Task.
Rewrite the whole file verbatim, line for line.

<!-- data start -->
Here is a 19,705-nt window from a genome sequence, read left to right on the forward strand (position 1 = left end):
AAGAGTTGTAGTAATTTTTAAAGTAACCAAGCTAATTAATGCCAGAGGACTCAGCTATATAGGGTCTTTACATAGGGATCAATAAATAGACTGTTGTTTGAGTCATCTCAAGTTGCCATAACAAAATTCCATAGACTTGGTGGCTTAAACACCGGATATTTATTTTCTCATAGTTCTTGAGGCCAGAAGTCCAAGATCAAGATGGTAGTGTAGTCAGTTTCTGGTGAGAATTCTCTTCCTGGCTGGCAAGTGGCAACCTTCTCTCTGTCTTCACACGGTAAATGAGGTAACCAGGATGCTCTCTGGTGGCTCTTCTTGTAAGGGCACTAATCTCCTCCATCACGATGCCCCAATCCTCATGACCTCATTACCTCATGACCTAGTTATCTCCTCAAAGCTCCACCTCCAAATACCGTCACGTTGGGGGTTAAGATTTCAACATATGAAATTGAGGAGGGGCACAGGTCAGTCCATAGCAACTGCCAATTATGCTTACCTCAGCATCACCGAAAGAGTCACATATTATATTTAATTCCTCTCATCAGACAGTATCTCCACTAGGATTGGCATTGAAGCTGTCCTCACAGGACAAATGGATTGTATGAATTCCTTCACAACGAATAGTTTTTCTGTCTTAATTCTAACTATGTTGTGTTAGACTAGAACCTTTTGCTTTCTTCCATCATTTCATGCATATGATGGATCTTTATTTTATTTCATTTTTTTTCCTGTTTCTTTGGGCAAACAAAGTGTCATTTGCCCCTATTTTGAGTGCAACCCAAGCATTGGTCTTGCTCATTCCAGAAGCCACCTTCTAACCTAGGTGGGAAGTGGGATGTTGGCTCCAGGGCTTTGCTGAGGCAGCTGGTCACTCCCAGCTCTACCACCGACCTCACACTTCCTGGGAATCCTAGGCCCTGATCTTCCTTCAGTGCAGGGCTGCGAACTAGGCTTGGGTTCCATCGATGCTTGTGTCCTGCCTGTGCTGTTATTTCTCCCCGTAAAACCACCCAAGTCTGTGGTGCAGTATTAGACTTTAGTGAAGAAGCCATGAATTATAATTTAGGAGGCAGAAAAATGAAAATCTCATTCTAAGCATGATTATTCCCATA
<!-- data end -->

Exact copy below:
Here is a 19,705-nt window from a genome sequence, read left to right on the forward strand (position 1 = left end):
AAGAGTTGTAGTAATTTTTAAAGTAACCAAGCTAATTAATGCCAGAGGACTCAGCTATATAGGGTCTTTACATAGGGATCAATAAATAGACTGTTGTTTGAGTCATCTCAAGTTGCCATAACAAAATTCCATAGACTTGGTGGCTTAAACACCGGATATTTATTTTCTCATAGTTCTTGAGGCCAGAAGTCCAAGATCAAGATGGTAGTGTAGTCAGTTTCTGGTGAGAATTCTCTTCCTGGCTGGCAAGTGGCAACCTTCTCTCTGTCTTCACACGGTAAATGAGGTAACCAGGATGCTCTCTGGTGGCTCTTCTTGTAAGGGCACTAATCTCCTCCATCACGATGCCCCAATCCTCATGACCTCATTACCTCATGACCTAGTTATCTCCTCAAAGCTCCACCTCCAAATACCGTCACGTTGGGGGTTAAGATTTCAACATATGAAATTGAGGAGGGGCACAGGTCAGTCCATAGCAACTGCCAATTATGCTTACCTCAGCATCACCGAAAGAGTCACATATTATATTTAATTCCTCTCATCAGACAGTATCTCCACTAGGATTGGCATTGAAGCTGTCCTCACAGGACAAATGGATTGTATGAATTCCTTCACAACGAATAGTTTTTCTGTCTTAATTCTAACTATGTTGTGTTAGACTAGAACCTTTTGCTTTCTTCCATCATTTCATGCATATGATGGATCTTTATTTTATTTCATTTTTTTTCCTGTTTCTTTGGGCAAACAAAGTGTCATTTGCCCCTATTTTGAGTGCAACCCAAGCATTGGTCTTGCTCATTCCAGAAGCCACCTTCTAACCTAGGTGGGAAGTGGGATGTTGGCTCCAGGGCTTTGCTGAGGCAGCTGGTCACTCCCAGCTCTACCACCGACCTCACACTTCCTGGGAATCCTAGGCCCTGATCTTCCTTCAGTGCAGGGCTGCGAACTAGGCTTGGGTTCCATCGATGCTTGTGTCCTGCCTGTGCTGTTATTTCTCCCCGTAAAACCACCCAAGTCTGTGGTGCAGTATTAGACTTTAGTGAAGAAGCCATGAATTATAATTTAGGAGGCAGAAAAATGAAAATCTCATTCTAAGCATGATTATTCCCATA